In tests at Berkeley Lab of celluose surfaces contaminated with nicotine residues from third-hand smoke, levels of newly formed TSNAs rose 10 times following a three hour exposure to nitrous acid. TSNAs are potent carcinogens.
Nicotine in third-hand smoke, the residue from tobacco smoke that clings to virtually all surfaces long after a cigarette has been extinguished, reacts with the common indoor air pollutant nitrous acid to produce dangerous carcinogens. This new potential health hazard was revealed in a multi-institutional study led by researchers with the Lawrence Berkeley National Laboratory (Berkeley Lab).
“The burning of tobacco releases nicotine in the form of a vapor that adsorbs strongly onto indoor surfaces, such as walls, floors, carpeting, drapes and furniture. Nicotine can persist on those materials for days, weeks and even months. Our study shows that when this residual nicotine reacts with ambient nitrous acid it forms carcinogenic tobacco-specific nitrosamines or TSNAs,” says Hugo Destaillats, a chemist with the Indoor Environment Department of Berkeley Lab’s Environmental Energy Technologies Division. “TSNAs are among the most broadly acting and potent carcinogens present in unburned tobacco and tobacco smoke.”
Destaillats is the corresponding author of a paper published in the Proceedings of the National Academy of Sciences (PNAS). Co-authoring the PNAS paper with Destaillats were Mohamad Sleiman, Lara Gundel and Brett Singer, all with Berkeley Lab’s Indoor Environment Department, plus James Pankow with Portland State University, and Peyton Jacob with the University of California, San Francisco.
The authors report that in laboratory tests using cellulose as a model indoor material exposed to smoke, levels of newly formed TSNAs detected on cellulose surfaces were 10 times higher than those originally present in the sample following exposure for three hours to a “high but reasonable” concentration of nitrous acid (60 parts per billion by volume). Unvented gas appliances are the main source of nitrous acid indoors. Since most vehicle engines emit some nitrous acid that can infiltrate the passenger compartments, tests were also conducted on surfaces inside the truck of a heavy smoker, including the surface of a stainless steel glove compartment. These measurements also showed substantial levels of TSNAs. In both cases, one of the major products found was a TSNA that is absent in freshly emitted tobacco smoke — the nitrosamine known as NNA. The potent carcinogens NNN and NNK were also formed in this reaction.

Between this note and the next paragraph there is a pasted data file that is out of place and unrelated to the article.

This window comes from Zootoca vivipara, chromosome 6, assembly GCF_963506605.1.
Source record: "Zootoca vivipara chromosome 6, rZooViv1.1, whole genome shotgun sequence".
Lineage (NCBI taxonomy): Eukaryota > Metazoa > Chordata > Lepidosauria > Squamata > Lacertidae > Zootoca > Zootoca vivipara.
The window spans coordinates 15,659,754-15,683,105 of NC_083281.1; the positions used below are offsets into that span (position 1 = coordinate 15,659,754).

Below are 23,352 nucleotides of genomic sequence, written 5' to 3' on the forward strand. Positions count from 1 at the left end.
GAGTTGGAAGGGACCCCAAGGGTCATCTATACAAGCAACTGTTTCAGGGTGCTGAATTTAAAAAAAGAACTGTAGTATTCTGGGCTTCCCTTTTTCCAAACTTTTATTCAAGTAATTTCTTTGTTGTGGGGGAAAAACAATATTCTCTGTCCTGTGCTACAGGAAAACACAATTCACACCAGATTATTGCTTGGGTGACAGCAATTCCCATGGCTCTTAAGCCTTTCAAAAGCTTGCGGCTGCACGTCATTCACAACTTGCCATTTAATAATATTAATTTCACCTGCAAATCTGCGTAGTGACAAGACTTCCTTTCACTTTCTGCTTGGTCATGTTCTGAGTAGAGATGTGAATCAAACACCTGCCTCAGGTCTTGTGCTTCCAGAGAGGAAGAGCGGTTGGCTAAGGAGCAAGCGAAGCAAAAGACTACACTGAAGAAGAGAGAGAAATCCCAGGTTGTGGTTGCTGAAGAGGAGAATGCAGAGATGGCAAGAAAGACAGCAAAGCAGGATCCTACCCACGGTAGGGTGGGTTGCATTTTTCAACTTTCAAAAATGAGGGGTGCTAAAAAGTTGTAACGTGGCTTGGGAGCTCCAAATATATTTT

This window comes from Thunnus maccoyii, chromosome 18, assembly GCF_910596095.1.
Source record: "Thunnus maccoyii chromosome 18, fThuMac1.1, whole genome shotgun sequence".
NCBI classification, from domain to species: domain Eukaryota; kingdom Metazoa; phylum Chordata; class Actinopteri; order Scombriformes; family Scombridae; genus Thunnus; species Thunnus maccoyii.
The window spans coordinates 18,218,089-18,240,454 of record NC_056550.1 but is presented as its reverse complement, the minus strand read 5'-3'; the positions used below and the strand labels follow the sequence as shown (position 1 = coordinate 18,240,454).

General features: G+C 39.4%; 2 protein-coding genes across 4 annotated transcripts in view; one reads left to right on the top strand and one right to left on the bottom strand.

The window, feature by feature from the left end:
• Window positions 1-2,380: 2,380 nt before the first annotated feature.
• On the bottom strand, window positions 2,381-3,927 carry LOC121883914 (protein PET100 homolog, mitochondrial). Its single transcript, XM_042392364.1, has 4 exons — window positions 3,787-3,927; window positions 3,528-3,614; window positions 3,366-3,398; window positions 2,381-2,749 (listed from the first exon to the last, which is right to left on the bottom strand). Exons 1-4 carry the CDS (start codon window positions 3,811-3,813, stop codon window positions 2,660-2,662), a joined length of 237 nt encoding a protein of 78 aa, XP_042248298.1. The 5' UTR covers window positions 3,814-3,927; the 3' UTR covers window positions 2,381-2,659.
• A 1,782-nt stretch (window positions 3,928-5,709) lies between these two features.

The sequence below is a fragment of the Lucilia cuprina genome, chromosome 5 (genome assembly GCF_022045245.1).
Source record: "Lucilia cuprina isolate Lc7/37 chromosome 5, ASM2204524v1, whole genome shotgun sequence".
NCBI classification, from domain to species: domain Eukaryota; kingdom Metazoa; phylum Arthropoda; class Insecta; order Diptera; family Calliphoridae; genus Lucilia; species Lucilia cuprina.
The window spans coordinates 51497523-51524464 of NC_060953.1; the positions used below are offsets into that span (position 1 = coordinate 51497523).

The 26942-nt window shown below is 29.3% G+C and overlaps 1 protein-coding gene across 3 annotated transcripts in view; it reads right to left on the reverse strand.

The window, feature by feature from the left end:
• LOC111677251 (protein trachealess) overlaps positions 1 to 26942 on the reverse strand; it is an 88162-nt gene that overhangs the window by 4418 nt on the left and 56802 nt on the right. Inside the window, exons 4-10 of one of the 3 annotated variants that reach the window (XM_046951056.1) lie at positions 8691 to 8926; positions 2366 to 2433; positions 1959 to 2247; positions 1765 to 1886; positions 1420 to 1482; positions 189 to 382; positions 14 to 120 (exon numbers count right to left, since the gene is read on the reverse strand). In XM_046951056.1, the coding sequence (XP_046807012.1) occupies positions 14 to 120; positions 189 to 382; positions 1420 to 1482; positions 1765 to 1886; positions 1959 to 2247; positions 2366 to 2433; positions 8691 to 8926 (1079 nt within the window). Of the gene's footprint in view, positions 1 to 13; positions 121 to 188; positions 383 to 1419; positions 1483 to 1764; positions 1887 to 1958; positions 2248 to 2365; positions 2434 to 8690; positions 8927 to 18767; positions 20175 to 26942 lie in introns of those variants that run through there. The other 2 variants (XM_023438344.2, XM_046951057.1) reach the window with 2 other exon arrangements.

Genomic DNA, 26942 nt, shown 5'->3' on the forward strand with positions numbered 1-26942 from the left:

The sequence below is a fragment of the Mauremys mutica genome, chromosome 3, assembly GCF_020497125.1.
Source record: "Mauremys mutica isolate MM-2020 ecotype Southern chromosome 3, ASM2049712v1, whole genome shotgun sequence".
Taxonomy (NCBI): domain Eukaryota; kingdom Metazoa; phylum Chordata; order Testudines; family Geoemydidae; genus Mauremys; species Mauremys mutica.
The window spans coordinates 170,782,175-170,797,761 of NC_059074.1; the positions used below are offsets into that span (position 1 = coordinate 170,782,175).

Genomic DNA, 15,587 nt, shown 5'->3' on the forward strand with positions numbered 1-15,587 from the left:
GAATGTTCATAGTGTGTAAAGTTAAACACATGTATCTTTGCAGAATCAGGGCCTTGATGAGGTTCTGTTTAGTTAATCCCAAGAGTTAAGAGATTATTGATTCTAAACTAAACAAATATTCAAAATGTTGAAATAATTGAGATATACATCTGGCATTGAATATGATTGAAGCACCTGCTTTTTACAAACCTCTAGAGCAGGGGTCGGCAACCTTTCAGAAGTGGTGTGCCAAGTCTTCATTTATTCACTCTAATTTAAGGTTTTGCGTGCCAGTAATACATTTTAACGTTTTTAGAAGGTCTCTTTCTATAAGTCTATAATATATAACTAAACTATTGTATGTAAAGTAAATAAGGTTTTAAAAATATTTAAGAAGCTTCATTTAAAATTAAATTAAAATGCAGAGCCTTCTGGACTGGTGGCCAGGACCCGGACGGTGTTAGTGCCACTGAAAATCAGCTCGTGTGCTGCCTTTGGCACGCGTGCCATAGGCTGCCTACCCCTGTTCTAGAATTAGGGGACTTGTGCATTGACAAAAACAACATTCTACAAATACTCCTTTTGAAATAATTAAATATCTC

“Time-course measurements revealed fast TSNA formation, up to 0.4 percent conversion of nicotine within the first hour,” says lead author Sleiman. “Given the rapid sorption and persistence of high levels of nicotine on indoor surfaces, including clothing and human skin, our findings indicate that third-hand smoke represents an unappreciated health hazard through dermal exposure, dust inhalation and ingestion.”
Since the most likely human exposure to these TSNAs is through either inhalation of dust or the contact of skin with carpet or clothes, third-hand smoke would seem to pose the greatest hazard to infants and toddlers. The study’s findings indicate that opening a window or deploying a fan to ventilate the room while a cigarette burns does not eliminate the hazard of third-hand smoke. Smoking outdoors is not much of an improvement, as co-author Gundel explains.
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“Smoking outside is better than smoking indoors but nicotine residues will stick to a smoker’s skin and clothing,” she says. “Those residues follow a smoker back inside and get spread everywhere. The biggest risk is to young children. Dermal uptake of the nicotine through a child’s skin is likely to occur when the smoker returns and if nitrous acid is in the air, which it usually is, then TSNAs will be formed.”
The dangers of mainstream and secondhand tobacco smoke have been well documented as a cause of cancer, cardiovascular disease and stroke, pulmonary disease and birth defects. Only recently, however, has the general public been made aware of the threats posed by third-hand smoke. The term was coined in a study that appeared in the January 2009 edition of the journal “Pediatrics,” in which it was reported that only 65 percent of non-smokers and 43 percent of smokers surveyed agreed with the statement that “Breathing air in a room today where people smoked yesterday can harm the health of infants and children.”
Anyone who has entered a confined space — a room, an elevator, a vehicle, etc. — where someone recently smoked, knows that the scent lingers for an extended period of time. Scientists have been aware for several years that tobacco smoke is adsorbed on surfaces where semi-volatile and non-volatile chemical constituents can undergo reactions, but reactions of residual smoke constituents with atmospheric molecules such as nitrous acid have been overlooked as a source of harmful pollutants. This is the first study to quantify the reactions of third-hand smoke with nitrous acid, according to the authors.
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